The Air Force is adjusting its original plan for replacing Air National Guard and Air Force Reserve A-10s after several failed attempts to divest the fleet. A new Force Structure Action plan based on the Fiscal 2017 budget request details what Guard and Reserve units will fly once they lose their A-10s. USAF now plans to begin replacing the venerable Warthogs on a “squadron-by-squadron” basis in Fiscal 2018. The final aircraft is slated to retire in 2022 after the F-35 comes on line. For example, in 2018, the Reserve A-10 unit at Whiteman AFB, Mo., and the Guard unit at Fort Wayne ANGS, Ind., will both transfer to F-16s. In 2020, the unit at Martin State Airport in Maryland will lose 21 A-10s and gain eight C-130s. In 2021, Selfridge ANGB, Mich., will lose 21 A-10s and gain 8 KC-135s, while the unit at Gowen Field, Idaho, will lose 21 A-10s and gain 20 F-15Cs. The operational A-10 unit at Davis-Monthan AFB, Ariz., will lose 25 Warthogs in Fiscal 2019 and will gain 21 F-16s the same year. The training units assigned to the base will be disbanded in Fiscal 2020 and 2021, losing a total of 58 A-10s, according to the plan. The Air Force will replace the units assigned to the Guard and Reserve, but there are currently no plans to replace Active Duty A-10 units. However, there is still time to come up with follow-on missions for the Active Duty if necessary, said Lt. Gen. Mike Holmes, the deputy chief of staff for strategic plans and requirements. Active Duty A-10s are stationed at Davis-Monthan; Nellis AFB, Nev.; Moody AFB, Ga.; Eglin AFB, Fla.; and Osan AB, South Korea.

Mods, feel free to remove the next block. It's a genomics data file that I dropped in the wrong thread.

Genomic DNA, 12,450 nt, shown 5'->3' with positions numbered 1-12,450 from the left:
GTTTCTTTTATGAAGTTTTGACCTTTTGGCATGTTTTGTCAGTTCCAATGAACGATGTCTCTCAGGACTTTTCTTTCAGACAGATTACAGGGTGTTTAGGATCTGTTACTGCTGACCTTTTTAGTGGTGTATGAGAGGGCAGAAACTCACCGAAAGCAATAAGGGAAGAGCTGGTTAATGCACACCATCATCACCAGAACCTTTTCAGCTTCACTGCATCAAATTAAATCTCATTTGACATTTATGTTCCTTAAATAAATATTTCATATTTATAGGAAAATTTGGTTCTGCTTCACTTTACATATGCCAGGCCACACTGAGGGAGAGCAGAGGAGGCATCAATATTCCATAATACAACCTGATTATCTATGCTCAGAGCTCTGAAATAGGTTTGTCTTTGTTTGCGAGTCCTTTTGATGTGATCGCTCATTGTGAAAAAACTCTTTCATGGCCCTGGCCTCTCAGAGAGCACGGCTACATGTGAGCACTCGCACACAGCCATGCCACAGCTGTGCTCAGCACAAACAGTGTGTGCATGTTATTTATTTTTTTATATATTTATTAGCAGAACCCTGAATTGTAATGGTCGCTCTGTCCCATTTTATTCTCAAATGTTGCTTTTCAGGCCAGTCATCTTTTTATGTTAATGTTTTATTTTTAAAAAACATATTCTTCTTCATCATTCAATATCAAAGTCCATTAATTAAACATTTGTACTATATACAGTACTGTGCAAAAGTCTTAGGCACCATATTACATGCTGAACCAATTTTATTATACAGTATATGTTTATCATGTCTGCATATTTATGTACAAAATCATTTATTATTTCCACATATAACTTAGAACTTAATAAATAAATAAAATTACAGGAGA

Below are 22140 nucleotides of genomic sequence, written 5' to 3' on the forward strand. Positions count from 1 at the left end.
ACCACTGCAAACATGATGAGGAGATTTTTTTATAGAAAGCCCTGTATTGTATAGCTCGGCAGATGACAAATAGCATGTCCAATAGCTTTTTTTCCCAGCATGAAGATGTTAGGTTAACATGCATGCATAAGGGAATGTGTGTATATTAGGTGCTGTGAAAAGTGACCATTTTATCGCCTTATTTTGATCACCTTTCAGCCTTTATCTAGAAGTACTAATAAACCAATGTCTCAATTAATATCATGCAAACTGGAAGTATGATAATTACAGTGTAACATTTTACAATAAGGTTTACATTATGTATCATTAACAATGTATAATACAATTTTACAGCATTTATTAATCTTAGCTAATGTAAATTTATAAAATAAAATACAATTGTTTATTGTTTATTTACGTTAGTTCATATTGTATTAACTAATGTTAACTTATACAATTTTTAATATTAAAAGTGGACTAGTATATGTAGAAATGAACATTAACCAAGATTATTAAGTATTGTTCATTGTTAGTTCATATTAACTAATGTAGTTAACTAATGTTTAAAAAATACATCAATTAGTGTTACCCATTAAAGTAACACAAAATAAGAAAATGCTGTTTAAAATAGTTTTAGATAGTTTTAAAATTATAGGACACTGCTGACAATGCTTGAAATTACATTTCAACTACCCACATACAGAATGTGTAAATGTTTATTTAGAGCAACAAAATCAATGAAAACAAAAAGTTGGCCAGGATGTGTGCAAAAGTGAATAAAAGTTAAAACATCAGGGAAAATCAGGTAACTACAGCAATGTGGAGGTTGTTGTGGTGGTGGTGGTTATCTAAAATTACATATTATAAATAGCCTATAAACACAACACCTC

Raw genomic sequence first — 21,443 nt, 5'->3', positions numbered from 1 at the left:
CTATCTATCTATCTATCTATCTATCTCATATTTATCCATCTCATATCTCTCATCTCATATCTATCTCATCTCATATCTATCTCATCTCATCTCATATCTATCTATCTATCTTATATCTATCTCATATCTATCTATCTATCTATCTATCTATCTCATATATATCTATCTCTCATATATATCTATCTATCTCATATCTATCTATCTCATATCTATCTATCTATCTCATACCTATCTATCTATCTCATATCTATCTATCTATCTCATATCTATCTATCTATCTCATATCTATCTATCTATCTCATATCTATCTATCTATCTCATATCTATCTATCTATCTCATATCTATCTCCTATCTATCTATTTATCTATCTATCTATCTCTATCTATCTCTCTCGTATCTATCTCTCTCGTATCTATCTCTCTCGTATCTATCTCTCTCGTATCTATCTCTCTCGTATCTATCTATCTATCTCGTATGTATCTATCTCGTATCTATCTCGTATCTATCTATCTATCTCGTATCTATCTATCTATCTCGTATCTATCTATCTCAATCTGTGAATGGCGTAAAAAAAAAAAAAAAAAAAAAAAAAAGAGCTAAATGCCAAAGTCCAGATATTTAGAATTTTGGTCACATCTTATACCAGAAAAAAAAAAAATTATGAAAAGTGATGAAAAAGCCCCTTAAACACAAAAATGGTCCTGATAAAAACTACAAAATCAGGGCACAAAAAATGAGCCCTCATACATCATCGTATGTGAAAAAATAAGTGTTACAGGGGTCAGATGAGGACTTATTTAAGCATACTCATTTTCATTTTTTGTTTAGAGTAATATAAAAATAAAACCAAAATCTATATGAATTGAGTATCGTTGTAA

Adm. Christopher Grady, vice chairman of the Joint Chiefs and head of the Joint Requirements Oversight Council, is pushing a “portfolio” approach to requirements and wants his position to have “more teeth” so he can enforce it.